A guide to traditional Roman recipes to have a bite of Rome at home. How to make the perfect carbonara.

Craving a taste of Rome? If you can’t wait till your next trip to Italy, read on to find out more about traditional Italian dishes like carbonara. They’re surprisingly easy to prepare at home!

Traditional Roman dishes

The cuisine in Rome is delicious, but you can forget about your diet…While Roman pizza is lighter than its Neapolitan counterpart, most Roman dishes are seriously filling. Think fried appetizers, rich, cheesy pasta for primi and mouth-watering meat for secondi.

If you want to sample authentic Italian food, start with some Roman classics:

  • Fritti – fried appetizers such as suppli (rice balls with mozzarella, egg and tomato), fiori di zucca (courgette flowers with anchovy and mozzarella) or filetto di baccala (cod). And when in Rome, make sure you go to the Jewish Ghetto for a crispy, golden carciofo alla giudia (fried artichoke).
  • Decadent carbonara and cacio e pepe are the most popular Roman recipes, but we also recommend trying amatriciana (tomato, guanciale and Pecorino cheese). The ultimate comfort food.
  • If you’re an adventurous meat lover, Roman dishes certainly won’t disappoint. Try pajata (calf intestine), trippa (tripe), coda alla vaccinara (oxtail) and saltimbocca (veal with prosciutto).
A guide to traditional Roman recipes to have a bite of Rome at home. How to make the perfect carbonara.
A guide to traditional Roman recipes to have a bite of Rome at home. How to make the perfect carbonara.

Carbonara: one of the most best-loved Italian recipes

Carbonara is the quintessential Roman dish – quick, simple and unpretentious. As it’s so simple, good ingredients are key – try to get your hands on some good quality guanciale, pancetta or fatty bacon. Romans use mostly Pecorino cheese, not Parmesan. And practice makes perfect – as with any recipe, you’ll master the mixture and timing with time…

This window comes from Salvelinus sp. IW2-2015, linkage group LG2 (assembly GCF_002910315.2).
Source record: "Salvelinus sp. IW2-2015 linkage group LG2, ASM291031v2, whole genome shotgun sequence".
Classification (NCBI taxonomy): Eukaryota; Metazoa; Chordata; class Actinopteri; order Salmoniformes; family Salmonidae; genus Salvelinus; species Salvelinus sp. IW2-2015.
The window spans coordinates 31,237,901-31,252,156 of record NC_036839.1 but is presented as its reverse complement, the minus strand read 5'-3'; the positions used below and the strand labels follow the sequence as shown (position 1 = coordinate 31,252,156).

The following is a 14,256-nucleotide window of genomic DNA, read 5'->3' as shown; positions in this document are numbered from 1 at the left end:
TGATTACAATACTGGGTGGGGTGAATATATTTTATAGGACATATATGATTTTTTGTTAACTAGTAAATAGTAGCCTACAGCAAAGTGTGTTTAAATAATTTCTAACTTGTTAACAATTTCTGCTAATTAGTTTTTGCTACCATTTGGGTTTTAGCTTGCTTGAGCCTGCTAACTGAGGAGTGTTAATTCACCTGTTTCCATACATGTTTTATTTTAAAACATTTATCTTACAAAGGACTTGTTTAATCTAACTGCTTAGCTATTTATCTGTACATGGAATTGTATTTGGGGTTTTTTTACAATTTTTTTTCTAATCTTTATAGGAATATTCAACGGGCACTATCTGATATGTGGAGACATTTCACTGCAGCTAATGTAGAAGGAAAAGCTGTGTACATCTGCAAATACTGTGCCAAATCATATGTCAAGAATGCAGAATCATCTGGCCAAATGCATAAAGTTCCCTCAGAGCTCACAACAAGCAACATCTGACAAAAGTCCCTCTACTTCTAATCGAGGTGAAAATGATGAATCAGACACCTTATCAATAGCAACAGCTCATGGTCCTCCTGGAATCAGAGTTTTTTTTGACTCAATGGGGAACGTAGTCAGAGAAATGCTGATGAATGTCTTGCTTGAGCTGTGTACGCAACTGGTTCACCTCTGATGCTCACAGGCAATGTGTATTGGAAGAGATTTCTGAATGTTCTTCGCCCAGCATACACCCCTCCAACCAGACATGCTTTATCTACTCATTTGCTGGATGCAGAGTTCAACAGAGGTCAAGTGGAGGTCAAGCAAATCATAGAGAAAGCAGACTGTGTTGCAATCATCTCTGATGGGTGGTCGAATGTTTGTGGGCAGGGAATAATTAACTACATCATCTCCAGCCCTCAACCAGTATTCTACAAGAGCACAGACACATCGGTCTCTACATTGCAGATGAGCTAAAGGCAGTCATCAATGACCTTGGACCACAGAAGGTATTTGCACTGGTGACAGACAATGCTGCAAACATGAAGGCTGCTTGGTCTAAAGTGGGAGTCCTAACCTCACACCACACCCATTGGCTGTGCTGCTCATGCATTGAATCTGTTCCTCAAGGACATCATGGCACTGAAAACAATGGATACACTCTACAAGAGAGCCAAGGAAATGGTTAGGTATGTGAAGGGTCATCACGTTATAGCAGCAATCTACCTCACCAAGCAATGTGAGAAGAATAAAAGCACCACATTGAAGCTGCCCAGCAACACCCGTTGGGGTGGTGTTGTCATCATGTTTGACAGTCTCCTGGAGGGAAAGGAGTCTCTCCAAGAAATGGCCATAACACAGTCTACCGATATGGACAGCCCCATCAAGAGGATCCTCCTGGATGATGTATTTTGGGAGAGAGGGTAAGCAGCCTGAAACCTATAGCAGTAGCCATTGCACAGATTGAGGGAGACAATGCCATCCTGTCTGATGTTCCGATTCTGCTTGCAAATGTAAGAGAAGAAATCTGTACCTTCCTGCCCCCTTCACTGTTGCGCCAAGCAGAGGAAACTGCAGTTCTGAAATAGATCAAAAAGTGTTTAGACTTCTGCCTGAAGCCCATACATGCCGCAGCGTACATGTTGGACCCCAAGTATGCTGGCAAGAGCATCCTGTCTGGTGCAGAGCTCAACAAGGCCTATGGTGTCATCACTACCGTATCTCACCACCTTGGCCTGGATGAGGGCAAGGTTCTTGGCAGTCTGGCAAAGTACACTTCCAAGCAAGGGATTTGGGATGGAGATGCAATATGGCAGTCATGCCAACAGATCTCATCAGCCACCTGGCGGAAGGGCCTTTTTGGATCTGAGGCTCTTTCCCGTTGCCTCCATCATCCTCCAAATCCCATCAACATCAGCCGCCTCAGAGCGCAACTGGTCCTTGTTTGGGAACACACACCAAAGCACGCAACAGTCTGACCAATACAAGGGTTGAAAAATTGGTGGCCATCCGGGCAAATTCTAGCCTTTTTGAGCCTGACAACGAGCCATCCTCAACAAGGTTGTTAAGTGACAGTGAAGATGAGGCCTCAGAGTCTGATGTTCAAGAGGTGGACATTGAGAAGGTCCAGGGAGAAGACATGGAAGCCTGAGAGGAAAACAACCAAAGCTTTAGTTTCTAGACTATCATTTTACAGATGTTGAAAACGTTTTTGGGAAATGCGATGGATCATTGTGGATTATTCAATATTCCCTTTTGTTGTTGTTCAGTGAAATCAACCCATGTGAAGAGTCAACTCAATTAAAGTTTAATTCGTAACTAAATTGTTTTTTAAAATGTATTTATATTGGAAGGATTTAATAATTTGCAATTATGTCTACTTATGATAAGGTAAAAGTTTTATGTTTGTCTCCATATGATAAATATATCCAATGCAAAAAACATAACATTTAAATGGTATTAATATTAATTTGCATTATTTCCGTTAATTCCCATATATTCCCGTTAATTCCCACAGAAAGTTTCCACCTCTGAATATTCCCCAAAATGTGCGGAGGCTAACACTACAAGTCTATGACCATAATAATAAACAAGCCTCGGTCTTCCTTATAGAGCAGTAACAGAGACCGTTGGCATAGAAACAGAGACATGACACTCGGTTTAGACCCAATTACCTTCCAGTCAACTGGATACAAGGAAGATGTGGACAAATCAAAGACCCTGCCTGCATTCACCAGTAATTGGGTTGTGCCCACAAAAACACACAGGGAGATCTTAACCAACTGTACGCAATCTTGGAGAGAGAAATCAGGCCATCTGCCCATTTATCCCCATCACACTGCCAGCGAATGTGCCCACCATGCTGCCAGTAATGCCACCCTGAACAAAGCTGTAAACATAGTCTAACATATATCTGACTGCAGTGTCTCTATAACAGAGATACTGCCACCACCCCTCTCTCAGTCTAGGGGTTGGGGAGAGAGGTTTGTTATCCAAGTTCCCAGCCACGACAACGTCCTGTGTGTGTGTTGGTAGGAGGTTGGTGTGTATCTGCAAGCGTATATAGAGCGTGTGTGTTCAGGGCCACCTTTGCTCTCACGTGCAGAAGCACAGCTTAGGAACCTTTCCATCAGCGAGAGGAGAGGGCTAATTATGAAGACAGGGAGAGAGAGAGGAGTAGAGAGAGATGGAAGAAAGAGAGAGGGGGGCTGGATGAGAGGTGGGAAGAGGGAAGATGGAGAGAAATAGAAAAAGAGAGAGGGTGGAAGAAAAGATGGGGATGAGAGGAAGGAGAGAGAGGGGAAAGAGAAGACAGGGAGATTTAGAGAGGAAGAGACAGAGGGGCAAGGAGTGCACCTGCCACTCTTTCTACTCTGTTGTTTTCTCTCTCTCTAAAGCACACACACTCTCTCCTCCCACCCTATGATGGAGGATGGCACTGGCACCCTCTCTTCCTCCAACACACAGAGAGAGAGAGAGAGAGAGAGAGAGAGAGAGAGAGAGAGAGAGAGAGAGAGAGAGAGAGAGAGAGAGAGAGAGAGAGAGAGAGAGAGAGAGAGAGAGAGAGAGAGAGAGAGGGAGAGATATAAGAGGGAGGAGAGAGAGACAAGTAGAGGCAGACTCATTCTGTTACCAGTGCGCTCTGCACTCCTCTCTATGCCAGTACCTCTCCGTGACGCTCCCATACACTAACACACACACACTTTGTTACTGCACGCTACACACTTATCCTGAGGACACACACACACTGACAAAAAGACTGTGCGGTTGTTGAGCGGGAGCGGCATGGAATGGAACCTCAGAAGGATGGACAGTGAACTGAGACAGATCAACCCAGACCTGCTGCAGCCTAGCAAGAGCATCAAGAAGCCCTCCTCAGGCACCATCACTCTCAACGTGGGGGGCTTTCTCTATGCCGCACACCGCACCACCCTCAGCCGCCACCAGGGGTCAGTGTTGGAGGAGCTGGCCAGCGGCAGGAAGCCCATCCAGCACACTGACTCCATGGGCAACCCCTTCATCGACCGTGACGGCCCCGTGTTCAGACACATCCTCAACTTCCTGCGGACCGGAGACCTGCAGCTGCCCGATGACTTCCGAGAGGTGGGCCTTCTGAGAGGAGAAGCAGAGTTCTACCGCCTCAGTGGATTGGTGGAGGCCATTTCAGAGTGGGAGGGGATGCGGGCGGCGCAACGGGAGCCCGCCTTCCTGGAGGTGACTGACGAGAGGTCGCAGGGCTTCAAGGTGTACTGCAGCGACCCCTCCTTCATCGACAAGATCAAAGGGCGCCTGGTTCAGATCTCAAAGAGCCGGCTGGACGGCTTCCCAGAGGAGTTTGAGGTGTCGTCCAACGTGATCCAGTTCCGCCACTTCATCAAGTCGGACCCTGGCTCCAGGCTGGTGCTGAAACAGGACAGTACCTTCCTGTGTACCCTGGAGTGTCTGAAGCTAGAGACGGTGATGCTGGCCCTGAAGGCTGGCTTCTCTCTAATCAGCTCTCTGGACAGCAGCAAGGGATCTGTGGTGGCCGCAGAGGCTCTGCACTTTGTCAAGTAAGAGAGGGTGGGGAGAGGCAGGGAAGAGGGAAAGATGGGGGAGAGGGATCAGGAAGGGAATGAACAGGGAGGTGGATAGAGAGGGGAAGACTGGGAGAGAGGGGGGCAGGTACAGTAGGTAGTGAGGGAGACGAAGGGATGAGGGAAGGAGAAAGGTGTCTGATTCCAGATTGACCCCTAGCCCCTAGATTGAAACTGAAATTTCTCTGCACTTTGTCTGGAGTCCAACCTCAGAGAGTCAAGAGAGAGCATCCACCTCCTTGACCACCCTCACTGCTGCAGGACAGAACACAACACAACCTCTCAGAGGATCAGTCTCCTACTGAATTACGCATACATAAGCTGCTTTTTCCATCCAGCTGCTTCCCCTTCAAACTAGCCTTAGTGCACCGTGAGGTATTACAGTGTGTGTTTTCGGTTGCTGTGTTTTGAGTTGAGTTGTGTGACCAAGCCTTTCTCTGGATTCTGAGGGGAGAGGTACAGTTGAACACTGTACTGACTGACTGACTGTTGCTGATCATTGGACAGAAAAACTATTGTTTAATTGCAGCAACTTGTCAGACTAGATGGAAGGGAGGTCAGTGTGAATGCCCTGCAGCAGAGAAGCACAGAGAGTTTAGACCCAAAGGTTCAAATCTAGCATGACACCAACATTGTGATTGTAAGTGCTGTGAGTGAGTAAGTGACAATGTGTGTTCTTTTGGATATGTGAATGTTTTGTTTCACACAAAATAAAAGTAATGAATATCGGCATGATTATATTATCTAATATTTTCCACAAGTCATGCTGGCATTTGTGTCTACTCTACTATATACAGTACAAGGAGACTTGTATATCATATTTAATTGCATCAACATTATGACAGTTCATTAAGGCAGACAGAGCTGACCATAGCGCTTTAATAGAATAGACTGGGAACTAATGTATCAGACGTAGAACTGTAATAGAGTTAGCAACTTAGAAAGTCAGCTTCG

Carbonara recipe

Serves: 4

Ingredients: spaghetti or rigatoni (about 400 gr), guanciale or pancetta (150 gr), 2 eggs plus 2 extra yolks, grated pecorino cheese (50-80 gr), olive oil (optional), black pepper, salt.

Repeat after us: “do not add cream”. The real Roman carbonara does not have cream.

  1. Boil a large pan of water. Cut the guanciale into small strips (removing the hard skin) and cook in a heavy saucepan. If you prefer, you can add a small amount of olive oil to the pan to fry the meat. When the meat turns golden, remove the pan from the heat.
  2. Add salt to the boiling water. Add the pasta. Check the cooking time on the packet; start tasting a couple of minutes before it’s “ready”. The pasta needs to be al dente, so be careful not to overcook.
  3. As the pasta is cooking, beat the eggs, yolks and cheese with black pepper (and a pinch of salt, if you like) and whisk vigorously.
  4. Warm up the pan you used for the meat. Remove some of the strips and put them to one side.
  5. Take a medium cup of pasta cooking water and put to one side. Drain the pasta. Add the pasta to the warm pan and stir until it’s completely coated in the fat from the meat.
  6. Remove the pan from the heat. Add the egg mixture and some of the cooking water to the pan and stir vigorously. Put the extra meat in the pan. Keep stirring until it’s soft and creamy. If necessary, add some more of the cooking water and stir again.
  7. The carbonara is ready! Add an extra sprinkling of grated pecorino cheese and black pepper on top of each dish if you like. Serve and eat immediately.

Buon appetito! For more easy Italian recipes in English, check out the articles in the link below.

Read more: A Kitchen in Rome (The Guardian)